Last Train to Belgium

Touring Barco’s Corporate HQ

On September 28th I was honored to host the broadcast of the 20th Annual AV Magazine AV Awards. After that Friday I figured hanging around in Europe for a few more days would be a good idea; get some culture, see the sights, grab a pint or two at an English pub, take a train through the English Channel. You know, normal tourist stuff.

After contacting a few of the people I know at Barco to make sure it would be alright to stop in I grabbed a train from St. Pancras station in London. An hour and a half later I found myself in a little French town on the France and Belgium border. A short car ride later and there I was in Kortrijk. This sleepy burg is the world headquarters of Barco.

 

 

 

Upon arriving at the corporate campus you get the sense of just how big Barco, the company, really is. The building is massive and beautiful. As you walk into the space the atrium gives the sense of openness. It is highlighted by a couple of Barco displays showcasing their LED technology by showing off various pitches.

I was lead through various experiences with the help of Inge Govaerts and Lisebet Soenens from the barco team. We began at the entertainment experience. This room highlights not only Barco’s large format projectors but also projection mapping technology. This may seem elementary for someone within the audiovisual industry but for a visiting potential client the mapping shows off the angles and curves that are possible. The entire system was powered by Medialon, the show control platform Barco purchased two years ago.

 

 

The command and control center showed off a simulated highway command room. Simulated because they are not allowed to show live camera feed in public in Belgium. The display highlighted Barco’s ability to send content from a local workstation up to a large display system. The room also contained an extensive desktop system. To call this a simple KVM switch would be doing it a disservice. This system took the PC and transported the video as well as mouse and keyboard control down a network cable. It then was smart enough to realize the user had multiple displays controlling multiple computers.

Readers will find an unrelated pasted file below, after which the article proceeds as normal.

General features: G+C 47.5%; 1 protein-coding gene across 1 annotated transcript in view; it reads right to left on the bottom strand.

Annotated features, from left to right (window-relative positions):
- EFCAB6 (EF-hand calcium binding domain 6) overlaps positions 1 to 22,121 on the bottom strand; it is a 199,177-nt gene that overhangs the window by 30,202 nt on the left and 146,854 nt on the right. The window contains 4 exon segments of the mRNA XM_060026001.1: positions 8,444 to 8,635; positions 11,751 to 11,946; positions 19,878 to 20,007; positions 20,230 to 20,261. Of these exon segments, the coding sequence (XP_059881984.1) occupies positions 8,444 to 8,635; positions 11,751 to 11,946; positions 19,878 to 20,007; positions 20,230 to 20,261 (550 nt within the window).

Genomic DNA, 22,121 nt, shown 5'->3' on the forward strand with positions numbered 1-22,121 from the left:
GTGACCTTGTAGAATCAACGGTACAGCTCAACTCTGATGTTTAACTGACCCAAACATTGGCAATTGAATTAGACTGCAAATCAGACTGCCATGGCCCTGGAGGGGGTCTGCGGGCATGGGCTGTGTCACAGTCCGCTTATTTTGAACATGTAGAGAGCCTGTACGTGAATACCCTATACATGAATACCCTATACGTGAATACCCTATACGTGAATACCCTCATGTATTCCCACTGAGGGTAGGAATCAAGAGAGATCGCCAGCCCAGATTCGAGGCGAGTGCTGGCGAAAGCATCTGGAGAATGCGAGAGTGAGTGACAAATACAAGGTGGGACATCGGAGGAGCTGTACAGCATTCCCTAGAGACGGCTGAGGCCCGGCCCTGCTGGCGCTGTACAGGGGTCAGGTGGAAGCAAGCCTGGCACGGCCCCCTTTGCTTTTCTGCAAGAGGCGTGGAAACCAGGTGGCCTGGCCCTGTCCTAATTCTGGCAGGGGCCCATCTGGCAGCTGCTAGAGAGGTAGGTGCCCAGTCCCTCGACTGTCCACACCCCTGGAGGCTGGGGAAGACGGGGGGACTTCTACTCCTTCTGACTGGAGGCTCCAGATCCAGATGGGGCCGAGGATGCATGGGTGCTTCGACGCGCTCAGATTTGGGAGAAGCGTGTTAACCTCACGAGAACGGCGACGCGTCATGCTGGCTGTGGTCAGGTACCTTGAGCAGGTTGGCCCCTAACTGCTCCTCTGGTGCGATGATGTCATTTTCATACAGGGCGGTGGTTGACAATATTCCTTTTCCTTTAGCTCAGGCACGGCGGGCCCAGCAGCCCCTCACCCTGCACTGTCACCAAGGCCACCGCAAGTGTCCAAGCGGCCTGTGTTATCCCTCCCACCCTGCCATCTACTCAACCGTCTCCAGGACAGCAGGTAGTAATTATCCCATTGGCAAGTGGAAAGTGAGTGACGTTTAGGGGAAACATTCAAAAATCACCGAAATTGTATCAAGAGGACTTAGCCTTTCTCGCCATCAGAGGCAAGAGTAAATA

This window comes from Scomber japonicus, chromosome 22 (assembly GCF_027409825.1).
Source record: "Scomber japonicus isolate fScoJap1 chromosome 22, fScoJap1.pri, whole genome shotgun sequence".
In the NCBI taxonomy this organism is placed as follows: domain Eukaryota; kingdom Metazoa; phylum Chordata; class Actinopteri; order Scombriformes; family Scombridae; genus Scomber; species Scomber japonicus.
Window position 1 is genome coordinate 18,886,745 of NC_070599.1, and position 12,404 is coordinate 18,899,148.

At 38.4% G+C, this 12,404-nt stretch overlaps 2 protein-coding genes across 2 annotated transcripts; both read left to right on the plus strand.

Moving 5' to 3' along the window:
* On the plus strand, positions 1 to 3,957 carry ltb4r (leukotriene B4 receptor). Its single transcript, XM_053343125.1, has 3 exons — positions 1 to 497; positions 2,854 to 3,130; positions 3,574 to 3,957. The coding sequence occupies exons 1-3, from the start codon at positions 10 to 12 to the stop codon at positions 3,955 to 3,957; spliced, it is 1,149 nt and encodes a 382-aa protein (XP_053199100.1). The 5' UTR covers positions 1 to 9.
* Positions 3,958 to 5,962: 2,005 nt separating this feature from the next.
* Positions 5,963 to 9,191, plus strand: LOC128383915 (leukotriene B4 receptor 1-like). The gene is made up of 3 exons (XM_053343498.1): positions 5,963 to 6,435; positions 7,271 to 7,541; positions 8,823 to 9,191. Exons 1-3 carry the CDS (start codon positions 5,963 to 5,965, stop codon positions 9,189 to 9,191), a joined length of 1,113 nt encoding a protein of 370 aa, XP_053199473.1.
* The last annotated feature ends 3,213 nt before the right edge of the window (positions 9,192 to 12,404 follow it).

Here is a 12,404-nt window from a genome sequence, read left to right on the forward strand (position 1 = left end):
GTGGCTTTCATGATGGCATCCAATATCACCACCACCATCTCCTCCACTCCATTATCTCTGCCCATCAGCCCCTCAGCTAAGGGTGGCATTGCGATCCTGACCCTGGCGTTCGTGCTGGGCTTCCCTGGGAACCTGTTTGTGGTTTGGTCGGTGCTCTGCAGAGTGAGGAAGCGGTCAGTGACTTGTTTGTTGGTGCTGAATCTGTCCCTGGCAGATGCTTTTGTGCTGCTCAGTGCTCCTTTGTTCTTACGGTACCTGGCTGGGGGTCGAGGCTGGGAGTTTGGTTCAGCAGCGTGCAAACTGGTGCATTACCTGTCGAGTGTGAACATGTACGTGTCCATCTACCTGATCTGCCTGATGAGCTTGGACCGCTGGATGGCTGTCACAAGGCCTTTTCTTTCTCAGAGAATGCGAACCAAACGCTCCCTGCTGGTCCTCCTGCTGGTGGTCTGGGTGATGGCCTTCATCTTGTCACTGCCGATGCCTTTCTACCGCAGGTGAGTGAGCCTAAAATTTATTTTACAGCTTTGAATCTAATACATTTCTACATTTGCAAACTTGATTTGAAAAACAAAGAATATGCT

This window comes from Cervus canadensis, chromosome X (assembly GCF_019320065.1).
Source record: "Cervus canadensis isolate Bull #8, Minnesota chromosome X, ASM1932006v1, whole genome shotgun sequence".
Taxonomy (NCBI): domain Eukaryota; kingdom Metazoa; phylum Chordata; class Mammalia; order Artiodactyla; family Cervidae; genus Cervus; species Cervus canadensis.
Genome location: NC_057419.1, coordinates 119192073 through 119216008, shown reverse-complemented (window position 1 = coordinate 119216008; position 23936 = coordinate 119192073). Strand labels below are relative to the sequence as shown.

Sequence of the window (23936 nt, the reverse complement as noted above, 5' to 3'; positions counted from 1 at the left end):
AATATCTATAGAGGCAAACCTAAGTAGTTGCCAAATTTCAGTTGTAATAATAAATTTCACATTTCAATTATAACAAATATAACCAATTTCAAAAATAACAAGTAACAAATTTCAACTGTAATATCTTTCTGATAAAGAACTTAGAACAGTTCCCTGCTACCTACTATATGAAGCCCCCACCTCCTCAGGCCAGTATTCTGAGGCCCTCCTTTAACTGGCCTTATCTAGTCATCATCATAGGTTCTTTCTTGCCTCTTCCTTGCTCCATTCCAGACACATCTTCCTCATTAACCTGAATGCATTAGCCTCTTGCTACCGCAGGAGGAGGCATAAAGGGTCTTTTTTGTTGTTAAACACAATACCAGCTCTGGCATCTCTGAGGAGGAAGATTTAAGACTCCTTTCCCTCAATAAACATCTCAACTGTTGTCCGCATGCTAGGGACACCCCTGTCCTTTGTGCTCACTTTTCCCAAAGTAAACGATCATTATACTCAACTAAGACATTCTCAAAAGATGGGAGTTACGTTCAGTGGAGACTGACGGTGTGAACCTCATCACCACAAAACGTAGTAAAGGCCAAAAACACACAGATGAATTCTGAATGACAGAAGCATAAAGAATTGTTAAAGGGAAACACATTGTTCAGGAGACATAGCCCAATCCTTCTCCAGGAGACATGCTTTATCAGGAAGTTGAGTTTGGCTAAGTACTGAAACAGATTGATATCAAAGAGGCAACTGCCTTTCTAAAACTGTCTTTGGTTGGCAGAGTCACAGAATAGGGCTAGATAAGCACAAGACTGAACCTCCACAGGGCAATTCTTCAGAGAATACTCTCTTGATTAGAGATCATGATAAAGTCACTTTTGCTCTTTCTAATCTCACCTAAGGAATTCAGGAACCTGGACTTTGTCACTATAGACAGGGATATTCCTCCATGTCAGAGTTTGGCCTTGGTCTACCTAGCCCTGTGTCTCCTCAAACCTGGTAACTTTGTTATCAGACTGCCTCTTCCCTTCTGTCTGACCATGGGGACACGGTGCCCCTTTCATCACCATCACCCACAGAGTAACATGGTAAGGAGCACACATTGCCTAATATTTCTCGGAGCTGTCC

Of course, Barco makes projectors and they have their own movie theatre. In plush dark seats, the cinema room showcases three various Barco cinema projectors. The room includes an impressive surround sound system, 3D system, and a conferencing system that allows the company to do product launches. In fact, the theatre was used as the stage for the launch of Unisee last year.

One aspect of Barco that I did not know much about was their medical display division. In this room, a carousel platform transformed the room from operating theatre to a diagnosis center to a research facility. The high contrast and consistent color is important for medical teams to diagnose disease. The displays also offer consistent color off axis for multiple medical staff to view the same information at once.

After the tour of experiences we took a tour of the factory floor called “The Engine”. For a company like Barco, The Engine is not only appropriate but also a nice tribute to the engines that drive the various displays. It is much like a typical high-tech AV factory except for the brightness. The large windows allow for plenty of natural light in for the workers.

 

 

 

 

 

Finally, I was able to meet up with Barco CEO, Jan De Witte. De Witte was a wonder to talk with for a few minutes about the industry, Barco, and some of their up and coming products. He also is pretty adept at taking a selfie.

This facility is two years old but it looks and feels brand new. Barco is still consolidating their disparate other campuses into this sprawling facility. The company has plenty of conference rooms, displays, research and development, and ClickShares of course throughout the building. If you get the chance to be in southern Belgium, or even Europe, and you have the time, I’d suggest stopping by the small hamlet of Kortrijk and visiting the Barco global headquarters.

 

 

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